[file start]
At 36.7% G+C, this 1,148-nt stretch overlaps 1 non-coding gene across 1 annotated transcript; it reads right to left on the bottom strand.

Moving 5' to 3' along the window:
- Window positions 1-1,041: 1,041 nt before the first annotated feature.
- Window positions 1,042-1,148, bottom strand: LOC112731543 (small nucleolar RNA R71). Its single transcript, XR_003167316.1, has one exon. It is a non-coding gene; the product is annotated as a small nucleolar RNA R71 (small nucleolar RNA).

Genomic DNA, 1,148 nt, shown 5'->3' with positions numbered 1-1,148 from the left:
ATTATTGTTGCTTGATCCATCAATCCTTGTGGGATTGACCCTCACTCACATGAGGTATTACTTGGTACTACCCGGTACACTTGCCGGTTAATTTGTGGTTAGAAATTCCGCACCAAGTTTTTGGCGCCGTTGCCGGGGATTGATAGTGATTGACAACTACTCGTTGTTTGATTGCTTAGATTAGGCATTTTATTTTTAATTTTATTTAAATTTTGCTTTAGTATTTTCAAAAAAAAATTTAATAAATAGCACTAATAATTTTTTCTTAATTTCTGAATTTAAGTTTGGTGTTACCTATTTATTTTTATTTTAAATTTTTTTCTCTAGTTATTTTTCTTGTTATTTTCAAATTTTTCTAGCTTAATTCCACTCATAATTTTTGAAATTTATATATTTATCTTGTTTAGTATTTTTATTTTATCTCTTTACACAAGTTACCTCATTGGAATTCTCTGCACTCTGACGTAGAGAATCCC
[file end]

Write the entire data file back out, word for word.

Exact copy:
At 36.7% G+C, this 1,148-nt stretch overlaps 1 non-coding gene across 1 annotated transcript; it reads right to left on the bottom strand.

Moving 5' to 3' along the window:
- Window positions 1-1,041: 1,041 nt before the first annotated feature.
- Window positions 1,042-1,148, bottom strand: LOC112731543 (small nucleolar RNA R71). Its single transcript, XR_003167316.1, has one exon. It is a non-coding gene; the product is annotated as a small nucleolar RNA R71 (small nucleolar RNA).

Genomic DNA, 1,148 nt, shown 5'->3' with positions numbered 1-1,148 from the left:
ATTATTGTTGCTTGATCCATCAATCCTTGTGGGATTGACCCTCACTCACATGAGGTATTACTTGGTACTACCCGGTACACTTGCCGGTTAATTTGTGGTTAGAAATTCCGCACCAAGTTTTTGGCGCCGTTGCCGGGGATTGATAGTGATTGACAACTACTCGTTGTTTGATTGCTTAGATTAGGCATTTTATTTTTAATTTTATTTAAATTTTGCTTTAGTATTTTCAAAAAAAAATTTAATAAATAGCACTAATAATTTTTTCTTAATTTCTGAATTTAAGTTTGGTGTTACCTATTTATTTTTATTTTAAATTTTTTTCTCTAGTTATTTTTCTTGTTATTTTCAAATTTTTCTAGCTTAATTCCACTCATAATTTTTGAAATTTATATATTTATCTTGTTTAGTATTTTTATTTTATCTCTTTACACAAGTTACCTCATTGGAATTCTCTGCACTCTGACGTAGAGAATCCC